by Christine on September 6th, 2011
Has anyone caught that British show Supersize vs. Superskinny (it was on the OWN channel this weekend)? Apparently it’s been around since 2008, but I hadn’t heard of it or seen it before. It was kind of an interesting show!
In the show, they take one underweight person and match them up with an overweight person, all while parading them in front of the camera repeatedly in their underwear for continual shock value. For two weeks they make the people swap meal plans. During that time they undergo nutritional counseling to tell them why their original diets don’t work for them and how to eat more healthfully.
The show also had some other segments, such as exploring different fad diets and exercise programs that are out there and measures their effectiveness. The show also quizzes average people about their knowledge of nutrition, such as “what plate has the most calories?”
Some things I thought were interesting:
- Skinny people often eat crappy junk foods. They aren’t necessarily skinny because they eat nothing but fresh lettuce and veggies. Similarly, overweight people often eat a more well-rounded assortment of healthy foods.
- With overweight people, it seems like the biggest issue that they needed to wrap their heads around was the concept of portion control. Again, their food choices were by and large pretty good, but it was just the quantity of food that was out of control. Once they embraced smaller portions, the weight started to fall off.
- Strangely, exercise wasn’t really covered with either of the two superfat or superskinny subjects.
- I guess I personally was surprised that the superskinny person was dissatisfied with their body shape. As someone that has battled obesity all her life, I’ve constantly quested for thin! thin! thin! It seems mind-boggling to me that a thin person might not want to be thin. Similarly, I have a hard time seeing “too thin” as a problem. I see a dangerously bone-thin person and still feel jealous longing for that kind of body shape. I wonder if this will ever change.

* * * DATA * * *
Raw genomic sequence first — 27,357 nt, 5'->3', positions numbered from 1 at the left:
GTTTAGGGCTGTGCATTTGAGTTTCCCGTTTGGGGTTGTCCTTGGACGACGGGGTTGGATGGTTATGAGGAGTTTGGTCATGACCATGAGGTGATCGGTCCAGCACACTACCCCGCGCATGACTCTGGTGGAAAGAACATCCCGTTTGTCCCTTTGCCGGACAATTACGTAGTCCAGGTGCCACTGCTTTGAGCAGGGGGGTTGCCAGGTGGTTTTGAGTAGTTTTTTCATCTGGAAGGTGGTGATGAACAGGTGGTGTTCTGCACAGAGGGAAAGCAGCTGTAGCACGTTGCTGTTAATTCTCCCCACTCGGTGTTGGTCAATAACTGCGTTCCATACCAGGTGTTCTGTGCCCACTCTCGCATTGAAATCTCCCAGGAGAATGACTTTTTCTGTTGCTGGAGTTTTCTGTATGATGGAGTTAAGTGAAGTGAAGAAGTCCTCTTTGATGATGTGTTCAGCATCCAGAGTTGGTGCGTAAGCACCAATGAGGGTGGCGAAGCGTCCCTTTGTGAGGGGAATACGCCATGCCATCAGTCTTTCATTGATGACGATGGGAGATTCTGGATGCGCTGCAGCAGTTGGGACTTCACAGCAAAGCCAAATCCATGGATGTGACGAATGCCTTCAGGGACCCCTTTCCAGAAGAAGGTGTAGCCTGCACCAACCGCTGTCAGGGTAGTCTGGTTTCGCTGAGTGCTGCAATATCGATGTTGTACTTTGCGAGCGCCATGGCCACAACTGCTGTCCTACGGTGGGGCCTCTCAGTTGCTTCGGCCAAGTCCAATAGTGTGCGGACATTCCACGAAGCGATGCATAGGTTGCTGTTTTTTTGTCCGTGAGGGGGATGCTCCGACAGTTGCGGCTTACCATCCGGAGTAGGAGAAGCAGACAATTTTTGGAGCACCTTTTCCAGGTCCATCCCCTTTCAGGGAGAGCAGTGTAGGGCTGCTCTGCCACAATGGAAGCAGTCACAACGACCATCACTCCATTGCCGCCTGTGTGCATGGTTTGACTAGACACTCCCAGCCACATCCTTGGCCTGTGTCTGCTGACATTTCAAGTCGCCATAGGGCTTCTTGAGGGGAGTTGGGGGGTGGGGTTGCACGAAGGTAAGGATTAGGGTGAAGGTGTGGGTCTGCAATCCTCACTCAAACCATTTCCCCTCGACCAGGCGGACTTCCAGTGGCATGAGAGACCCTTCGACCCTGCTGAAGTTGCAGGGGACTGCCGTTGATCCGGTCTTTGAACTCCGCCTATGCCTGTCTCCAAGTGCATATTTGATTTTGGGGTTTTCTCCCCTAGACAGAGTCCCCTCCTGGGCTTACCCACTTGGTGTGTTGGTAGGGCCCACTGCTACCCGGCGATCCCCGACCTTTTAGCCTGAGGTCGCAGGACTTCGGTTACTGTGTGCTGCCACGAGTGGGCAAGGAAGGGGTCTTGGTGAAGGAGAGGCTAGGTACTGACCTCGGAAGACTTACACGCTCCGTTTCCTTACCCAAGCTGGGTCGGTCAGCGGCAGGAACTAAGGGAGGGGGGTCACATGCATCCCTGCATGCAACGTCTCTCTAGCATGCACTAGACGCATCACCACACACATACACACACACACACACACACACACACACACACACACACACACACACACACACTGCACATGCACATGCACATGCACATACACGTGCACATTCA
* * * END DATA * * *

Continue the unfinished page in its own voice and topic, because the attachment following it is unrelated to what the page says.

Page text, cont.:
- An extraordinary number of people are unaware of how many calories are in the food that they are eating. How good are you at estimating the calories in the foods available to you at restaurants, parties, in your workplace lunchroom, etc?
- It seems that fat diets, although risky for many reasons, including medically risky, often seem to work. In the fad diet they examined, the person lost weight. In the fad exercise, the people lost weight. The problem with these diets is that they are hard to stick to and often cause people to binge out of control because they are hungry. The fad exercise programs (such as a specialized body vacuum while exercising) work but seems too expensive for an average person to use long-term.
- British people seem far more okay with being abused about their body shape on tv. I think American women would be sobbing for the way the tv show hosts abuse them. And they took random people off the street and paraded them in front of the cameras, too! I don’t think that Americans are as comfortable with their body shape and would not be likely to volunteer to do that. I wonder why there is such a sociological difference in our body perception and comfort level with our bodies?
Perplexingly, although the schtick of the show is to get the superfat and superskinnies to swap food while telling them how problematic each meal plan is. It seems hardly appropriate to give extreme meal plans to anyone–especially under the guidance of registered dieticians–much less people whose bodies are clearly not used to that kind of extreme change.
As we jump into September, let’s all take a moment to stop and re-evaluate how much food we are eating at any given sitting. Remember to measure and weigh your foods to keep yourself honest! Remember to eat off of small plates so you don’t fill the urge to “fill up” larger sized plates!